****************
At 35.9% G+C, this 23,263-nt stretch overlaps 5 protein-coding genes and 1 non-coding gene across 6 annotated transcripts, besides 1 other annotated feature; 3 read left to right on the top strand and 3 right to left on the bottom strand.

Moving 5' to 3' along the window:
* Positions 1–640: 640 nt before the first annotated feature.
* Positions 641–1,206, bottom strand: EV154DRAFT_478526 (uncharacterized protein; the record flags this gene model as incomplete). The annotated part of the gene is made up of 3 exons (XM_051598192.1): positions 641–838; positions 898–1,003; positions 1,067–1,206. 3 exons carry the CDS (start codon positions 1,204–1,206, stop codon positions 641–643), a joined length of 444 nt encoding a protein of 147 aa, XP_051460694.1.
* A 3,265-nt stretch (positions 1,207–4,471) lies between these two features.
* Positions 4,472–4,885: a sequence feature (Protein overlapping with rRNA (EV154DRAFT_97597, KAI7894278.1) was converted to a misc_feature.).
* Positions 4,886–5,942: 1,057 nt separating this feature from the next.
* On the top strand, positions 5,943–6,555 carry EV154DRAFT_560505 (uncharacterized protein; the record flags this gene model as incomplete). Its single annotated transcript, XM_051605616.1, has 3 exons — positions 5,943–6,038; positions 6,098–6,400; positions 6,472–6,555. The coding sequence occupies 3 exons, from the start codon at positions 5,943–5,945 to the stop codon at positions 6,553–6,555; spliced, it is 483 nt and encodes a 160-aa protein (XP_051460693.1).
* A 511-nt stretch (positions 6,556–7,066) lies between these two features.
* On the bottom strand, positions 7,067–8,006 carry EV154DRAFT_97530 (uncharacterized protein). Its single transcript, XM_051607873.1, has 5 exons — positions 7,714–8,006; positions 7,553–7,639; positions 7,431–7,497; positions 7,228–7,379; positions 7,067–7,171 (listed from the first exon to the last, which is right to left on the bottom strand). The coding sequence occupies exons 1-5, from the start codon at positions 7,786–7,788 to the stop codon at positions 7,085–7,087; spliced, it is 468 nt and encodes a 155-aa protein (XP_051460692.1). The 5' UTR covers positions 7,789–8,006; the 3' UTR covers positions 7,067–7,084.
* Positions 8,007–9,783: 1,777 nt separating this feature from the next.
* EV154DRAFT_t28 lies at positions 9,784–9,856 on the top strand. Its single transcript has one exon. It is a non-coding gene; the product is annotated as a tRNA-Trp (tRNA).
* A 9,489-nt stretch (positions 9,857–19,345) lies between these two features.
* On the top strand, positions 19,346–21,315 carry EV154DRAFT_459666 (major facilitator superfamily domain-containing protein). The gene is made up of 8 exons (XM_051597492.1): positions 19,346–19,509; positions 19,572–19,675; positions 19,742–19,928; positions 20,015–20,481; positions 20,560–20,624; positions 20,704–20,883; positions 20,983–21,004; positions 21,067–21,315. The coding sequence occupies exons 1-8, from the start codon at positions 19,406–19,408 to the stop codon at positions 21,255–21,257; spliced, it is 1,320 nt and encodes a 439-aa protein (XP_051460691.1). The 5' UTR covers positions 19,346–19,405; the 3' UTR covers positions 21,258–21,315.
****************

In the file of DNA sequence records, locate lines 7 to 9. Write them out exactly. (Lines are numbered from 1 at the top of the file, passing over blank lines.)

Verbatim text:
* Positions 4,886–5,942: 1,057 nt separating this feature from the next.
* On the top strand, positions 5,943–6,555 carry EV154DRAFT_560505 (uncharacterized protein; the record flags this gene model as incomplete). Its single annotated transcript, XM_051605616.1, has 3 exons — positions 5,943–6,038; positions 6,098–6,400; positions 6,472–6,555. The coding sequence occupies 3 exons, from the start codon at positions 5,943–5,945 to the stop codon at positions 6,553–6,555; spliced, it is 483 nt and encodes a 160-aa protein (XP_051460693.1).
* A 511-nt stretch (positions 6,556–7,066) lies between these two features.